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Granato Looks Forward to the Challenge

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As Sabres introduce new head coach, a glint of hope for the future

Boston Bruins v Buffalo Sabres Photo by Bill Wippert/NHLI via Getty Images

Twelve practices.

That’s all Don Granato got during his time as interim head coach of the Buffalo Sabres; twelve practices, sandwiched between games in an already-challenging NHL season amid a global pandemic. Now, with his interim tag removed, Granato looks forward to the opportunity of a full season behind the bench & the chance to run his own ship.

Granato spoke with local media shortly after his new title became official; he spoke for about 45 minutes alongside general manager Kevyn Adams. Although both largely tried to avoid addressing the Jack Eichel topic, it was a conversation that showcased Granato’s hope for the team and the poise and experience he hopes to bring to the position in his first full season as head coach for the Sabres. (You can watch the full conference here.)

Having been a part of the organization for the last few years, Granato is no stranger to the perils the team has had recently. It’s exactly that challenge - that opportunity, and as he called it, that obligation - that excites him about his new role.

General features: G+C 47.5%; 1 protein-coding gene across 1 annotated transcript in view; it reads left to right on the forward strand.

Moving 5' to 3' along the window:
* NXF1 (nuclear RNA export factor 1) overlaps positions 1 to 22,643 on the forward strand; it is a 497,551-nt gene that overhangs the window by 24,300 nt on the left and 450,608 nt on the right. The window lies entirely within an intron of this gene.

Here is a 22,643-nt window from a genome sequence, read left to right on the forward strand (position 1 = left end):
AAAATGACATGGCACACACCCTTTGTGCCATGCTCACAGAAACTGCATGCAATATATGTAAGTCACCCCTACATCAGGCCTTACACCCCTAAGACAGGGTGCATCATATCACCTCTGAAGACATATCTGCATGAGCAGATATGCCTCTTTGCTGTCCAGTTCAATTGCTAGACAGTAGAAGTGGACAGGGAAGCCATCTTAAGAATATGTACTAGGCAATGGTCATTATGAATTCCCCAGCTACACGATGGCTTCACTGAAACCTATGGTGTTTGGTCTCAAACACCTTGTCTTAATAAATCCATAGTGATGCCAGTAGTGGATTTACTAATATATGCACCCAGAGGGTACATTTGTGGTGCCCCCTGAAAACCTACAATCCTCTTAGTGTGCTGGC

“The challenge excites me,” he said. “The demand of the challenge is what excites me. I fully believe we have a huge opportunity right in front of us; I think our players have started to grasp that with excitement and energy. The demand of Sabres fans, the demand of our hockey community, is right where I want to be.”

He spoke about the strength and depth of Buffalo’s hockey community, and both he and Adams reflected on the local culture and how that can fuel the players, both on and off the ice. Granato noted that the 2021 team had pride for the city and the community, and how easy it is to feel the city’s pride and feed off that.

“I like the pressure of that,” he added. “I know we can get our players to thrive on that pressure.”

That pride extends not just to the players, Adams said, but to the organization as a whole.

“We need to establish a culture here of people, on the ice, across the staff, of people that are proud,” he said. “It’s just something really special to get up every day and have this opportunity to be a Buffalo Sabre. That’s a really important piece.”

Inspirational anecdotes aside, Granato said he’s looking forward to the coming months and getting the chance to build his team through training camp, preseason and a full season of NHL games. He openly admitted that the team needs to get better (obvious to anyone who’s watched a Sabres game in the last few years) and stressed the importance of not playing conservatively when it comes to offense.

With more time and space, he’s ready to set up his systems and build from there.

“We have lots of practice time,” he said. “The defensive systems are very straightforward and simple. It’s just a question of sacrifice and hard work. The offensive systems are much more complex and they evolve over time. Practice is an integral part of that.”